Comparing your partner to other people, and the way you do it, can affect the level of stress and conflict in your relationship.
It’s natural to make comparisons. It’s one of the ways we make sense of the world to ourselves. We choose our partners because we like them more than we like other people, so it’s understandable that we would keep comparing them to others. But it’s the way we do it that matters.
For example, if you notice that your partner isn’t as good at tidying up around the house as your best friend’s partner, you might start to find them lacking. However, if you find yourself understanding that perhaps your partner doesn’t have as much free time as your friend’s partner, or that you actually quite like tidying, then you might be more willing to let this go.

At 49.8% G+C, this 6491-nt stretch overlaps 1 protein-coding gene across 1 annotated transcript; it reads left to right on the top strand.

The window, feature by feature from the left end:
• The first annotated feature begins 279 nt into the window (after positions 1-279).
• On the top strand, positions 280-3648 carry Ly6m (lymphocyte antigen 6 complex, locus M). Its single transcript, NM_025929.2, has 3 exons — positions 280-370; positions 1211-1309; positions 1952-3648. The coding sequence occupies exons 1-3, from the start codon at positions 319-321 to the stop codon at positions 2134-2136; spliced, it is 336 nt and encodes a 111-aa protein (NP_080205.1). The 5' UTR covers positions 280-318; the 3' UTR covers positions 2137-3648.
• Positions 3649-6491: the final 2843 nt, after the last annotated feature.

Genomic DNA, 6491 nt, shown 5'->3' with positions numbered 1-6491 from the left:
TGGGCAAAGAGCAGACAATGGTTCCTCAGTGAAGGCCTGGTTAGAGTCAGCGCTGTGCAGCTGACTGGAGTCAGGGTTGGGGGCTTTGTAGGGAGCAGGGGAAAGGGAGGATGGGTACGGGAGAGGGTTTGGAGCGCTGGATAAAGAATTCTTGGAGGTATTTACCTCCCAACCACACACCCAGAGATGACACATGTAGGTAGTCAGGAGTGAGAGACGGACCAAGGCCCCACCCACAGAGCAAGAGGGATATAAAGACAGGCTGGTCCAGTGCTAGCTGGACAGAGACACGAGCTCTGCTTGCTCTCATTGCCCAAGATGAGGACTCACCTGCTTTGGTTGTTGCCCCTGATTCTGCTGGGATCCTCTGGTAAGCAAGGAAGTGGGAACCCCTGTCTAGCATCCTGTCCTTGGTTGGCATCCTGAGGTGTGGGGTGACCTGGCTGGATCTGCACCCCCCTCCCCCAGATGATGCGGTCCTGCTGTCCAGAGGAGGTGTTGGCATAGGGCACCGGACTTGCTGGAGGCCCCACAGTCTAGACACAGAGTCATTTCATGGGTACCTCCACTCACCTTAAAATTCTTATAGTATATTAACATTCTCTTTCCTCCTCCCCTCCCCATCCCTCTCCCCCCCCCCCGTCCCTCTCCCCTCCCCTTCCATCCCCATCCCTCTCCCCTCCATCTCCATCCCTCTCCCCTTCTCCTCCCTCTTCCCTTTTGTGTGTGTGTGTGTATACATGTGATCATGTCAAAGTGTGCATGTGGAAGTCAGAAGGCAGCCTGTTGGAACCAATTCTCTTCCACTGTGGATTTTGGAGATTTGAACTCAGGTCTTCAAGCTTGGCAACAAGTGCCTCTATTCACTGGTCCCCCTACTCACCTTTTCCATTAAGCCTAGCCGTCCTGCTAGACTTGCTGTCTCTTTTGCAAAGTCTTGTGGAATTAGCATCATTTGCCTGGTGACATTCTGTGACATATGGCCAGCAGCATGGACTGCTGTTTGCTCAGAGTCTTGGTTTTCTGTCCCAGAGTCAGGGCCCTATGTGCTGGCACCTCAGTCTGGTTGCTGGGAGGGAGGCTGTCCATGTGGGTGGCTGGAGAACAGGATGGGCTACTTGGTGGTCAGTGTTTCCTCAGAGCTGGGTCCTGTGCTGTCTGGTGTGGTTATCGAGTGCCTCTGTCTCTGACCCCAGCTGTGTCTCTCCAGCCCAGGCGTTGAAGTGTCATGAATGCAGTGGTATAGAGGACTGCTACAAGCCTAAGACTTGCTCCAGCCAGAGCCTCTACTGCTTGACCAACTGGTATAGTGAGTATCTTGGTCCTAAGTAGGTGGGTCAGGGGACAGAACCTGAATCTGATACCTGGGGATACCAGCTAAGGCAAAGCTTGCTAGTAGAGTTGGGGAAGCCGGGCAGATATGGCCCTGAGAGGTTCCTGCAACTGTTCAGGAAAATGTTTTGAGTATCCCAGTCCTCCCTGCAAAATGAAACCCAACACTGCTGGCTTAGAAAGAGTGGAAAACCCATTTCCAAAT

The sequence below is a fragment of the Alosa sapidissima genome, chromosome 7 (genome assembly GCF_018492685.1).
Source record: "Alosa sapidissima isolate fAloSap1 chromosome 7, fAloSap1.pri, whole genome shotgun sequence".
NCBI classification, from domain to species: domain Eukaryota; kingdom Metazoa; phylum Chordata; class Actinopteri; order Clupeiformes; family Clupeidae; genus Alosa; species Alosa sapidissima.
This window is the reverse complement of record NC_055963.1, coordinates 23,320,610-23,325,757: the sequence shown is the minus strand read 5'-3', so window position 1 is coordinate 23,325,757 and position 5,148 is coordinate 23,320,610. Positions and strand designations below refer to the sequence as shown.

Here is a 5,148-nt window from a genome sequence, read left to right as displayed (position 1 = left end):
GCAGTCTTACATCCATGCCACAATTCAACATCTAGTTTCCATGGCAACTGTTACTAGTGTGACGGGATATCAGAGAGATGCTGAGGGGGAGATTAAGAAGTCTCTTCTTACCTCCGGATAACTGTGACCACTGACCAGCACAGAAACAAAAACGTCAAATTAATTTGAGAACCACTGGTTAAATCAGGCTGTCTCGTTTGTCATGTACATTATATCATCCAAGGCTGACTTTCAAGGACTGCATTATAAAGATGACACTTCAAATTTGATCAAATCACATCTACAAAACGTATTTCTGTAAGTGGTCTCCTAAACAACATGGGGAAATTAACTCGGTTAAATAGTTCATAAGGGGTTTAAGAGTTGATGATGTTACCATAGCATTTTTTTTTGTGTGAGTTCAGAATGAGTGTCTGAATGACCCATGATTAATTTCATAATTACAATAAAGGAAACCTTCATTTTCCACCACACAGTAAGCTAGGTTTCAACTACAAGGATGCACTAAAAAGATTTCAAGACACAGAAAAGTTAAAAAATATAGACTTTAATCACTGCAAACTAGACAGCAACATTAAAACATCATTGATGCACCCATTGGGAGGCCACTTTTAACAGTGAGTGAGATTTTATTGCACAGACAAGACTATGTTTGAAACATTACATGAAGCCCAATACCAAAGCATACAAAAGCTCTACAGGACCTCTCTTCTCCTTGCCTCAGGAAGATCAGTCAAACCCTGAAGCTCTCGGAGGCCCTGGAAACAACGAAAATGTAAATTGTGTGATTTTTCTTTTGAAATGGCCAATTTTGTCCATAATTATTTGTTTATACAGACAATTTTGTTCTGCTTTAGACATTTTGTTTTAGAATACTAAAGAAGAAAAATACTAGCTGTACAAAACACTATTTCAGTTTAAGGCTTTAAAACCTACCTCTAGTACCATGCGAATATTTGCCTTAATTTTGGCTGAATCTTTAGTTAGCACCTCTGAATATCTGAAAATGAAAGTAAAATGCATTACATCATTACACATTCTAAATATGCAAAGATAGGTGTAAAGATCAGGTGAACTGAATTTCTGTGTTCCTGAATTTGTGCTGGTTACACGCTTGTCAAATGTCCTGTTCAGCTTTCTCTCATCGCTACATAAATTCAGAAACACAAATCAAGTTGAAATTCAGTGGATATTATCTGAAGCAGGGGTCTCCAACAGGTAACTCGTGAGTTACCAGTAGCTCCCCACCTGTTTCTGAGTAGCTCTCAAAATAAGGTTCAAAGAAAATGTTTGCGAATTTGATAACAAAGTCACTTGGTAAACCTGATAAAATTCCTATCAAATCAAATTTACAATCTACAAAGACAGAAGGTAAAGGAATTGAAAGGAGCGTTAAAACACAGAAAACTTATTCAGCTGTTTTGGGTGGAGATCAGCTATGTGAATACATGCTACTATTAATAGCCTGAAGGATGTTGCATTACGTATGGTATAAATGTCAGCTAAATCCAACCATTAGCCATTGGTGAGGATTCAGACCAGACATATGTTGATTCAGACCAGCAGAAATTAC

This kind of justification can help you to view your partner in a more positive way. It’s when you don’t, or can’t, justify the negative comparisons that you risk feeling more stressed and facing more conflict.
One of the things that affects the way we’re able to make justifications is the way we view our role in the relationship. If you see your relationship as a unit, and refer to yourselves as ‘we’ and ‘us’, rather than ‘I’ or ‘me’, you may be more likely to compare your partner favourably to others, and even let things go when the comparison is less than positive. This is called ‘self-other overlap’ and helps you see the best in your partner.
When you talk to your friends about what you’ve been up to lately, try to notice whether you say ‘I’ or ‘we’. Saying ‘we’ might just be the key to seeing your partner in a more positive light the next time you find yourself comparing them to somebody else.